No time to check it thoroughly now, but 2 cooents:I uploaded 2 parts of the answer
No. The gradient of a function is a vector. Therefore you need the three unit vectors. Do't use i j k unless you're in an xyz cartesian coordinate system. Use the ones I gave you previously.Sorry that was one long run on sentence. I meant to say will it be ok if I take off I,j, and k?
If wikipedia listed it I'm sure it was right. But they must have had the unit vectors too?Ok is my formula ok? I'm gonna go look again but I believe Wikipedia had that listed I can add unit vectors that's no problem.
Never mind, I screwed you up & forgot you're now doing divergences, not gradients.Ugggg that is all Wikipedia lists I'm gonna go to my instructors web page and check there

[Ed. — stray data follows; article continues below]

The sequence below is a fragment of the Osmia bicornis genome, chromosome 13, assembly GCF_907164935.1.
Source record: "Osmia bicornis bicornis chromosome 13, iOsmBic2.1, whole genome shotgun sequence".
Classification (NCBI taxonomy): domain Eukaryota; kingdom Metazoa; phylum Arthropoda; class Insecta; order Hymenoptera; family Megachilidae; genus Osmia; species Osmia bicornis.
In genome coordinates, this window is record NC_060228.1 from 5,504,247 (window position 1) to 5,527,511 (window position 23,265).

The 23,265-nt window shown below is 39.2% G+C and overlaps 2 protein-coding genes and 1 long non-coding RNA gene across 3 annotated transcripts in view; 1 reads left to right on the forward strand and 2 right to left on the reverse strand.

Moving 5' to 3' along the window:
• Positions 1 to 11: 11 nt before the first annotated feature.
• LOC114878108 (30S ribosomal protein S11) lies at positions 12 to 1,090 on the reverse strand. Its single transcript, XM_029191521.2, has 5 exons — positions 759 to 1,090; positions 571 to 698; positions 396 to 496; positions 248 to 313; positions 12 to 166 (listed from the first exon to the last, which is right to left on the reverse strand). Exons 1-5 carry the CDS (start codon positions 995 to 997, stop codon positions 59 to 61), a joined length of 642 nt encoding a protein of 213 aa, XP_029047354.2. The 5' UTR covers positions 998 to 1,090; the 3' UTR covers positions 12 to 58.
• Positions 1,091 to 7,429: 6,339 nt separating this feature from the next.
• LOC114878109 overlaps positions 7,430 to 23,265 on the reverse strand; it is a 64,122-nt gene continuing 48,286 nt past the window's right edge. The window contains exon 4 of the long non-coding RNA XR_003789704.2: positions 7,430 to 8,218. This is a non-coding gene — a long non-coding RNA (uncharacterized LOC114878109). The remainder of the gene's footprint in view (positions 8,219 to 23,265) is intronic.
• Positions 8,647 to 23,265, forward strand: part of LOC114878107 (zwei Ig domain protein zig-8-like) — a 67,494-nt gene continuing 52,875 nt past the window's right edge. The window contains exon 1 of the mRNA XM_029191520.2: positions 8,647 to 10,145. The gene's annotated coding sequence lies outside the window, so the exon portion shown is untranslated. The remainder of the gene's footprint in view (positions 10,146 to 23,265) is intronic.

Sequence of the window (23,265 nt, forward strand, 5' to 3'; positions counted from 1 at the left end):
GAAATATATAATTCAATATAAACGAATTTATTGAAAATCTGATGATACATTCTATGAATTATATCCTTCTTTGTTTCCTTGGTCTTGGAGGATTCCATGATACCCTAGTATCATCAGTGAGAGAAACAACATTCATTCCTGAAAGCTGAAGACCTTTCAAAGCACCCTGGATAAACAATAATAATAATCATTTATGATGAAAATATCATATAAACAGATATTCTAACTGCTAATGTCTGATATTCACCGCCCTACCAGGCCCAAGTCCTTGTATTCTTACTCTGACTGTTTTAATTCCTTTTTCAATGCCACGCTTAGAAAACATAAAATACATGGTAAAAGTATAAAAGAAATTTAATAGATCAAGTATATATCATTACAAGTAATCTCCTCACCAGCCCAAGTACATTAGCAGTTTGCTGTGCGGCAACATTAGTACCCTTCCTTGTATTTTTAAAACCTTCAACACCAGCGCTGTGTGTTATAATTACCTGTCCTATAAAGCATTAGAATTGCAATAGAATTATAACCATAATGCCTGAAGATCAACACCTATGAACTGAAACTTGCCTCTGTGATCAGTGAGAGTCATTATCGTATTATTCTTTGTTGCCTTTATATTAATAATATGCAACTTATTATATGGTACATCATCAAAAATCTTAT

Oh, OK. I think I mistook this for another of your threads whichI think did have div's in them.actually I screwed up the problem never said anything about divergence! That being said I corrected what I did and have uploaded it hopefully its ok!!
Stand by, I'll give it a shot, haven't done that myself yet ...ok how do I use wolfram for gradients?
Unfortunately, B and C are incorrect. They are tricky so work carefully. And check your results with wolfram.(A) y+2y-x
These are my answers
look at what I came up with for the gradient and improvise! Play around with it for a while. I pointed out that it gave the gradient in comma-separated chunks, omitting the unit vectors. Wolfram will have examples of how to enter a vector to get the divergence.div B=pz^2+psin^2(phi)+2pzsin^2(phi) I entered that in wolfram it didnt work what syntax should I use.